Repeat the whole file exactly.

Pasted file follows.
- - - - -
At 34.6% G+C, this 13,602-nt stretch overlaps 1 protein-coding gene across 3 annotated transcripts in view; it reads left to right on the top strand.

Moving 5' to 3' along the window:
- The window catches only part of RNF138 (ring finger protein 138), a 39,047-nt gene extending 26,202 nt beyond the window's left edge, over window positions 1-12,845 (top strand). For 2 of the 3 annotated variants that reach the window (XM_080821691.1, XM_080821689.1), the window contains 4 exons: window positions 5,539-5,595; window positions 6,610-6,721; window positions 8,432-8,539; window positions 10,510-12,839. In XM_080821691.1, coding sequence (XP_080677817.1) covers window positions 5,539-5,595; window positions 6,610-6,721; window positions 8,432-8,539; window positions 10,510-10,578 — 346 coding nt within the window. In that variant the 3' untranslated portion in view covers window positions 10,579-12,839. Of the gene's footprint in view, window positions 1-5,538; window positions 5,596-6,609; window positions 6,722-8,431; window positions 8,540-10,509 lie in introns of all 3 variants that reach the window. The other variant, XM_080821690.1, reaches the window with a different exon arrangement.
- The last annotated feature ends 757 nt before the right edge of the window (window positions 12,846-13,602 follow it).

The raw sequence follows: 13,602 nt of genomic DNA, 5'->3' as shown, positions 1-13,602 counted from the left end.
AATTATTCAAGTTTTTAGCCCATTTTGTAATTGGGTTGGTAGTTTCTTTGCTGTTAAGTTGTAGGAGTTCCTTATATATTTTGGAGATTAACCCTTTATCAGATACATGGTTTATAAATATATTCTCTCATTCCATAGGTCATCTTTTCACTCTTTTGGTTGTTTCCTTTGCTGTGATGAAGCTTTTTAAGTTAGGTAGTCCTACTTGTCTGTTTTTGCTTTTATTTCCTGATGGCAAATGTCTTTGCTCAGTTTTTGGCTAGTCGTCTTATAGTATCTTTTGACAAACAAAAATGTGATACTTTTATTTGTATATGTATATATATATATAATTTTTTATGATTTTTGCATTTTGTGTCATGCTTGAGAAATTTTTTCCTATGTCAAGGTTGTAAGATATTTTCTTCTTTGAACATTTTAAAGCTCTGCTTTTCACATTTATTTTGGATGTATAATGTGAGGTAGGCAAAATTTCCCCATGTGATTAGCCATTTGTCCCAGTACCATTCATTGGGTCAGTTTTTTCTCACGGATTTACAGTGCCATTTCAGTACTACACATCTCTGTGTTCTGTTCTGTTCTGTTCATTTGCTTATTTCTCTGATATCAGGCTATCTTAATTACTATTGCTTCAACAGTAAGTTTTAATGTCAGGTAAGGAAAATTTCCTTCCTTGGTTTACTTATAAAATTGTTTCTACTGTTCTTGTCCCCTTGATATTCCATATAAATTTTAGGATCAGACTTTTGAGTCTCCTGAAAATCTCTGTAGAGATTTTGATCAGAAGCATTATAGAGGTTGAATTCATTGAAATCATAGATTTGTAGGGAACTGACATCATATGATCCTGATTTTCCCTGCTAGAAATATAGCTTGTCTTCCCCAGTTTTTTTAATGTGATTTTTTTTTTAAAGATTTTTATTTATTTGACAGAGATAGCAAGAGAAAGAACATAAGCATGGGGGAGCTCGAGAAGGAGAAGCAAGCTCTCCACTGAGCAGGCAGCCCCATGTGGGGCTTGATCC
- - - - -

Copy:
At 34.6% G+C, this 13,602-nt stretch overlaps 1 protein-coding gene across 3 annotated transcripts in view; it reads left to right on the top strand.

Moving 5' to 3' along the window:
- The window catches only part of RNF138 (ring finger protein 138), a 39,047-nt gene extending 26,202 nt beyond the window's left edge, over window positions 1-12,845 (top strand). For 2 of the 3 annotated variants that reach the window (XM_080821691.1, XM_080821689.1), the window contains 4 exons: window positions 5,539-5,595; window positions 6,610-6,721; window positions 8,432-8,539; window positions 10,510-12,839. In XM_080821691.1, coding sequence (XP_080677817.1) covers window positions 5,539-5,595; window positions 6,610-6,721; window positions 8,432-8,539; window positions 10,510-10,578 — 346 coding nt within the window. In that variant the 3' untranslated portion in view covers window positions 10,579-12,839. Of the gene's footprint in view, window positions 1-5,538; window positions 5,596-6,609; window positions 6,722-8,431; window positions 8,540-10,509 lie in introns of all 3 variants that reach the window. The other variant, XM_080821690.1, reaches the window with a different exon arrangement.
- The last annotated feature ends 757 nt before the right edge of the window (window positions 12,846-13,602 follow it).

The raw sequence follows: 13,602 nt of genomic DNA, 5'->3' as shown, positions 1-13,602 counted from the left end.
AATTATTCAAGTTTTTAGCCCATTTTGTAATTGGGTTGGTAGTTTCTTTGCTGTTAAGTTGTAGGAGTTCCTTATATATTTTGGAGATTAACCCTTTATCAGATACATGGTTTATAAATATATTCTCTCATTCCATAGGTCATCTTTTCACTCTTTTGGTTGTTTCCTTTGCTGTGATGAAGCTTTTTAAGTTAGGTAGTCCTACTTGTCTGTTTTTGCTTTTATTTCCTGATGGCAAATGTCTTTGCTCAGTTTTTGGCTAGTCGTCTTATAGTATCTTTTGACAAACAAAAATGTGATACTTTTATTTGTATATGTATATATATATATAATTTTTTATGATTTTTGCATTTTGTGTCATGCTTGAGAAATTTTTTCCTATGTCAAGGTTGTAAGATATTTTCTTCTTTGAACATTTTAAAGCTCTGCTTTTCACATTTATTTTGGATGTATAATGTGAGGTAGGCAAAATTTCCCCATGTGATTAGCCATTTGTCCCAGTACCATTCATTGGGTCAGTTTTTTCTCACGGATTTACAGTGCCATTTCAGTACTACACATCTCTGTGTTCTGTTCTGTTCTGTTCATTTGCTTATTTCTCTGATATCAGGCTATCTTAATTACTATTGCTTCAACAGTAAGTTTTAATGTCAGGTAAGGAAAATTTCCTTCCTTGGTTTACTTATAAAATTGTTTCTACTGTTCTTGTCCCCTTGATATTCCATATAAATTTTAGGATCAGACTTTTGAGTCTCCTGAAAATCTCTGTAGAGATTTTGATCAGAAGCATTATAGAGGTTGAATTCATTGAAATCATAGATTTGTAGGGAACTGACATCATATGATCCTGATTTTCCCTGCTAGAAATATAGCTTGTCTTCCCCAGTTTTTTTAATGTGATTTTTTTTTTAAAGATTTTTATTTATTTGACAGAGATAGCAAGAGAAAGAACATAAGCATGGGGGAGCTCGAGAAGGAGAAGCAAGCTCTCCACTGAGCAGGCAGCCCCATGTGGGGCTTGATCC